How It Works

Sandworm starts by parsing your app manifest (the content of your package.json file), as well as your lockfile (package-lock.json, yarn.lock, or pnpm-lock.yaml, depending on what package manager you use).

Make sure that Sandworm runs against the most recent lockfile for your app. The lockfile represents the source-of-truth for information about what packages and what versions are currently in use.

Sandworm then builds a standardized dependency graph object, representing the hierarchical structure of all your dependencies, and adds package metadata on top. By default, Sandworm obtains metadata from npm's registry API, but an offline alternative exists that's able to retrieve less info, but locally, from the node_modules directory.

Generating a report can sometimes take a while, depending on how many direct and transient dependencies your app has in total. Sandworm fetches details about each individual dependency from the registry, so network conditions and registry availability are factors that can influence the total audit duration.

Dense, convoluted dependency graphs may require a lot of memory to render into the SVG trees that Sandworm produces. If the auditing process crashes with a heap out of memory error while outputting the charts, your options are:

  • Allocate more memory to the node process by exporting NODE_OPTIONS="--max-old-space-size=16384"

  • Reduce the depth of the tree represented by passing the --max-depth option to Sandworm - defaults to 7 layers of depth

  • Use the --skip-tree option to skip building the tree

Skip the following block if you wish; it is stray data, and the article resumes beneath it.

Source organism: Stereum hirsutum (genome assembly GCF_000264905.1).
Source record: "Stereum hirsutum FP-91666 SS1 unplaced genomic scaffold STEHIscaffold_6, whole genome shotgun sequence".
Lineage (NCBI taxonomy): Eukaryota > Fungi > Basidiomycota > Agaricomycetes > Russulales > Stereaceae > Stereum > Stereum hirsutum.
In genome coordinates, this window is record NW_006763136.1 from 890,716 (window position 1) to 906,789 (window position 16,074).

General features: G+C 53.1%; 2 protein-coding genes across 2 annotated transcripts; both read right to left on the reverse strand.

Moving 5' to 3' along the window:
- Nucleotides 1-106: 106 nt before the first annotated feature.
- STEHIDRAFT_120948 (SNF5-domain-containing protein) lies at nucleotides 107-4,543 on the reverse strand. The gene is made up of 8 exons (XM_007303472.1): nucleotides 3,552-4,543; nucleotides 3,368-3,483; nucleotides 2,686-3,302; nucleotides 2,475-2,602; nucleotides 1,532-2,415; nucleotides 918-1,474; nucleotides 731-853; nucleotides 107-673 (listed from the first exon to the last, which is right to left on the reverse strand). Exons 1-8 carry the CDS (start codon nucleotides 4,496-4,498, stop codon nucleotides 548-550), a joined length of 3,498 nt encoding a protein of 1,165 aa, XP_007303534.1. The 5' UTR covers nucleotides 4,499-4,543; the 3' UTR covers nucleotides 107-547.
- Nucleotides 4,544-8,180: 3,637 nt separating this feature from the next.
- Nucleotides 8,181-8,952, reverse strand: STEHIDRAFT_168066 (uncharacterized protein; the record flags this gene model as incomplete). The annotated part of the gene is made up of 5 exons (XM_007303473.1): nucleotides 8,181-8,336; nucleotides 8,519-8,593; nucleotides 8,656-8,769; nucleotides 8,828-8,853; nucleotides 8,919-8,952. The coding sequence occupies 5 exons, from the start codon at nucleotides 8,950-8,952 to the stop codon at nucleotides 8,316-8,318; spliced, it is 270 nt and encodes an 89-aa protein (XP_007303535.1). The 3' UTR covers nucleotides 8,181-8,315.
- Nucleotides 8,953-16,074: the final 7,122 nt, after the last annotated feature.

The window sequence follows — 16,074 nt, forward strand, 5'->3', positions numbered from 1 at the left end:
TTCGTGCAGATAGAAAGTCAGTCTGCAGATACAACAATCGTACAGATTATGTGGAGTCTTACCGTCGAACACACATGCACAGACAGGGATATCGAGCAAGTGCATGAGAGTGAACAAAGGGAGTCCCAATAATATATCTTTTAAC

• Try another package manager

Multiple types of issue scans are then performed - see detected issue types for the full list.

CVE vulnerabilities

Sandworm retrieves CVE vulnerabilities via your package manager's command-line tool, by reading the results of npm audit, yarn audit, or pnpm audit. Vulnerabilities come from GitHub's Advisory Database. The entire original advisory content is attached to each vulnerability that Sandworm outputs to the JSON report file.

Identified vulnerabilities might vary between different package managers.


Sandworm verifies dependency licenses to be:

  • explicitly specified

  • valid SPDX

  • OSI-approved

  • non-deprecated

If possible, aim to use OSI-approved licenses. The goal of the OSI License Review Process is to ensure that licenses and software labeled as “open source” conform to existing community norms and expectations. Read more about the license review process.

By default, Sandworm also issues:

  • high severity issues for network protective and strongly protective licenses;

  • moderate severity issues for weakly protective licenses.

You can also define a custom license policy for your app by specifying allowed licenses vs. licenses or categories that should trigger audit issues.

When identifying a package's license, Sandworm currently only looks at the license field in the manifest file. Reading package LICENSE files is on the roadmap.

Package metadata

Dependency metadata is also verified against common indicators of risk or poor quality, such as

  • deprecated packages

  • packages with non-registry URLs: file:, git:, https:

  • packages with install scripts: preinstall, postinstall

Conditionally failing the audit

Sandworm is configurable to fail and exit with code 1 after performing the audit and writing audit artifacts, if specific types of issues are discovered. This allows you to configure a custom fail policy for your app, and enforce it within CI or Git hook workflows. Read more about configuring a fail policy.

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